Whether you choose to tackle the Quick Cook recipe of a filet mignon or the “Long Cook of a Pork Butt each recipe will give you step by step instructions on how to preare that recipe.  From taking the meat out of the refrigerator to setting the table the recipe will guide you through the whole process.

One of the newest and most popular trends in cookbooks today is having stories/memories to go along with each recipe.  None of that here.  This is a down and dirty BBQ cookbook.  Simplicity at it’s best.  Lots of pictures and diagrams will make even the most unskilled griller appreciate their new found ability to turn out fantastic food.

This is a must have cookbook.  If you can master one recipe from each of the categories you’ll be the envy of 90% of all backyard grillers.  Get this book.

Photo By David Loftus

20. Whole Chicken (Spatchcock/Butterflied)

Serves  6-8

Two 3 ½ – 4 lb. chickens, spatchcocked/butterflied, thighs & legs slashed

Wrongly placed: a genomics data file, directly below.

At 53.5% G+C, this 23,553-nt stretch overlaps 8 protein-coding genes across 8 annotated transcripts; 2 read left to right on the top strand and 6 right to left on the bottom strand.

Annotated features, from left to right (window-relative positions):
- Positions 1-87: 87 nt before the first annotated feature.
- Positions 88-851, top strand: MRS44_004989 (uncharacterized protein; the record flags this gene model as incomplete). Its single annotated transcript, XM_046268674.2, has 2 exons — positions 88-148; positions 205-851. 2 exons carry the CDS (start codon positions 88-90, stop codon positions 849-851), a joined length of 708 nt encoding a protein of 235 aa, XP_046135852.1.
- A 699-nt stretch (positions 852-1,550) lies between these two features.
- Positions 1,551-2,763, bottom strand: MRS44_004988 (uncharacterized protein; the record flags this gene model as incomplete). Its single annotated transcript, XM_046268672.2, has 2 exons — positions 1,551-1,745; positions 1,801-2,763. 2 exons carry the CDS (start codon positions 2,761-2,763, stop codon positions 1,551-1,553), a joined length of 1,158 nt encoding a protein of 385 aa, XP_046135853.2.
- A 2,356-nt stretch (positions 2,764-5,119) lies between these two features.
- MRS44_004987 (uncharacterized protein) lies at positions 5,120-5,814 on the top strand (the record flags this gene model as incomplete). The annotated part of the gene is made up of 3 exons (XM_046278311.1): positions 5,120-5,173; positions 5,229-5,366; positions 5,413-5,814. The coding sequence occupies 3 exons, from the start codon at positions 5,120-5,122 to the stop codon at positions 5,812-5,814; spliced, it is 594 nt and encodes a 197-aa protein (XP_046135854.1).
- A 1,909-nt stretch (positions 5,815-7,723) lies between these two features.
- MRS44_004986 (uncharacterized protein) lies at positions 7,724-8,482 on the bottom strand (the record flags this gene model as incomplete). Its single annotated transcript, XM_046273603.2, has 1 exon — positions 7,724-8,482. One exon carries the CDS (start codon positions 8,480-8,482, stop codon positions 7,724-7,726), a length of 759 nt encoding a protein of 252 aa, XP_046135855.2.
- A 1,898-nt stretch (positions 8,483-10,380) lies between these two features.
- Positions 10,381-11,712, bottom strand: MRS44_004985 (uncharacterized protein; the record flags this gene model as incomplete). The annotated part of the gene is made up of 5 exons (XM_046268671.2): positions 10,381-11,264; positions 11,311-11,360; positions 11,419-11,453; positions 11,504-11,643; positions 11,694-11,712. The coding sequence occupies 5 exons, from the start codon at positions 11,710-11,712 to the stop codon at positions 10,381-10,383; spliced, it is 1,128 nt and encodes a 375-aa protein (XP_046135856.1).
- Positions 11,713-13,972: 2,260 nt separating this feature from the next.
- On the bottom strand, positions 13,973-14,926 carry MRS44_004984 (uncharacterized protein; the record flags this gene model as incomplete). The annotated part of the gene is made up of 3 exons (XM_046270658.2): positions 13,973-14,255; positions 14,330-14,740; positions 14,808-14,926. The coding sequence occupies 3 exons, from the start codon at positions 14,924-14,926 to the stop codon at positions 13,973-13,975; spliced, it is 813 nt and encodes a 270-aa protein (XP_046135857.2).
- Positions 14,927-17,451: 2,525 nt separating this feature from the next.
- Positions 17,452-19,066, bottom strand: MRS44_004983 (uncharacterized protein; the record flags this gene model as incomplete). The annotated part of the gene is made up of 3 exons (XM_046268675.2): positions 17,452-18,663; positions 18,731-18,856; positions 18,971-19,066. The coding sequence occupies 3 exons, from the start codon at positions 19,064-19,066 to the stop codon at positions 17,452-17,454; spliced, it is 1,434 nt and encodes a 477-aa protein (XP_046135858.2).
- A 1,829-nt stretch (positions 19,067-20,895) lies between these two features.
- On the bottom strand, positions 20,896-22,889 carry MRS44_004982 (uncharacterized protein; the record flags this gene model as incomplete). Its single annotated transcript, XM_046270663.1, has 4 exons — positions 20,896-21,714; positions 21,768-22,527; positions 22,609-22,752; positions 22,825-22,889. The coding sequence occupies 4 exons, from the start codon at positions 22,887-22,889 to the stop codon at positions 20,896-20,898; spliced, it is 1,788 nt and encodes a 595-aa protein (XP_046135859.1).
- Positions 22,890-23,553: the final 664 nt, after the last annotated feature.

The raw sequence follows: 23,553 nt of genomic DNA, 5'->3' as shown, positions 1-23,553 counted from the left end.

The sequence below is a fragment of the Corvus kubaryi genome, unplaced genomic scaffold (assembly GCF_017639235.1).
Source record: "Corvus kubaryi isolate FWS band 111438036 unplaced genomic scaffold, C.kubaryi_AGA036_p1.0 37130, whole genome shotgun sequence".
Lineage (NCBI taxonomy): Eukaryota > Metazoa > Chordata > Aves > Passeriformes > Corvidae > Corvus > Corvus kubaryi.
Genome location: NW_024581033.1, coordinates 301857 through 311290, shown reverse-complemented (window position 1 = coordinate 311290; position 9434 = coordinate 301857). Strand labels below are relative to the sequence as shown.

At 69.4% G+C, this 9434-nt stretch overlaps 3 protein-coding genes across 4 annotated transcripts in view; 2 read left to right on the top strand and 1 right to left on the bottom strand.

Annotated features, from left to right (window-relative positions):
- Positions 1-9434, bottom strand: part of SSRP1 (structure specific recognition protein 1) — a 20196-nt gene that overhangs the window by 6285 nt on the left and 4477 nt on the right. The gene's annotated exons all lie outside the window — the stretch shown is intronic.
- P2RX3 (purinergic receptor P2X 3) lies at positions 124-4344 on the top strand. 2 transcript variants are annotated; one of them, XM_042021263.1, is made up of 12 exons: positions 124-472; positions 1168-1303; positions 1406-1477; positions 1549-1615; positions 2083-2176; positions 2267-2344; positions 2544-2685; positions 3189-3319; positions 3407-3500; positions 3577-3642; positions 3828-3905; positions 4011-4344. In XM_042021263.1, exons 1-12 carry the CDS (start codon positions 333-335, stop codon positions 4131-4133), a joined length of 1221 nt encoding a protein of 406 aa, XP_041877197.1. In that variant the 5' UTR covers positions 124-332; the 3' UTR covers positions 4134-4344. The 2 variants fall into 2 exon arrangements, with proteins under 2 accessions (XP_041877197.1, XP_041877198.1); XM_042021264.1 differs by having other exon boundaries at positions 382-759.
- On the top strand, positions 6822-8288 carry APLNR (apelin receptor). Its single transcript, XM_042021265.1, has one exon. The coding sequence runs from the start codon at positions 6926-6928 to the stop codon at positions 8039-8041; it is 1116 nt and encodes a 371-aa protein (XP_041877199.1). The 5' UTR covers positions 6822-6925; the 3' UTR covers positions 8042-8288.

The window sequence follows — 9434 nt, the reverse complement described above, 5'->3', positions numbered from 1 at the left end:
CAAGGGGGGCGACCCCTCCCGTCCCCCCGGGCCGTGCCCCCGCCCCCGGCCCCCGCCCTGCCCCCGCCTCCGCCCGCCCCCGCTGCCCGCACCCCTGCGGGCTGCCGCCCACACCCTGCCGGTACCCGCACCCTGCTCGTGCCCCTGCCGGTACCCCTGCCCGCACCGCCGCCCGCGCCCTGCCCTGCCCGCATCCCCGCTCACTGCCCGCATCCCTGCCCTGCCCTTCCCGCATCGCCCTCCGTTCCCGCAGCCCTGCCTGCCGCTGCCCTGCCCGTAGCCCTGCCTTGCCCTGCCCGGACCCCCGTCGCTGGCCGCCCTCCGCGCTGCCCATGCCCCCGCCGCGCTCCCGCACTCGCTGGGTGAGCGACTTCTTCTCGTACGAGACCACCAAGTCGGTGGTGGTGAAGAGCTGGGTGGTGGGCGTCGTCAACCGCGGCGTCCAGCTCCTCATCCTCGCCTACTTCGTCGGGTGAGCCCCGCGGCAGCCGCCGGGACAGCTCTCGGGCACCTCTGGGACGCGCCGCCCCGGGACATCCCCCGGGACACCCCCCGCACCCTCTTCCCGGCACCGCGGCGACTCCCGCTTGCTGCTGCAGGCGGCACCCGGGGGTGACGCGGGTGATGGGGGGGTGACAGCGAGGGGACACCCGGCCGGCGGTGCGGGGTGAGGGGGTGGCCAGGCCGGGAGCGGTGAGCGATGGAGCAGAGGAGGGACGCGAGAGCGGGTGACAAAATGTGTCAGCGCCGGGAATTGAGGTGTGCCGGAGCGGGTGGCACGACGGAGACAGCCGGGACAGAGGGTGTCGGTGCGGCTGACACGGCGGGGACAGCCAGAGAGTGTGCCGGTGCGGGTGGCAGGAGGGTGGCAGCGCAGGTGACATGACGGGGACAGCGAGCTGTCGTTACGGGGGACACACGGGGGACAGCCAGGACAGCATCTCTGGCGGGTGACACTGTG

INGREDIENTS FOR BRINE

  • ¼ cup sea salt or kosher salt
  • 1 Tbsp freshly ground
  • black pepper
  • 10 garlic cloves, crushed
  • 2 Tbsp fresh rosemary leaves
  • 2 Tbsp fresh oregano leaves
  • 2 Tbsp fresh thyme leaves
  • 6 cups cold water
  • 2 Tbsp canola oil or vegetable oil

INGREDIENTS FOR BASTE/GLAZE

  • 4 Tbsp extra virgin olive oil
  • 5 garlic cloves, crushed
  • Juice of 1 lemon
  • ¼ cup honey
  • 2 Tbsp white wine vinegar
  • 1 tsp water

PREPARATION

Combine all the brine ingredients in a large bowl or large sealable plastic bag. Mix and crush the ingredients with your hands, directly or through the bag, squeezing them to release the maximum flavor. Transfer half the brine to another bowl or bag.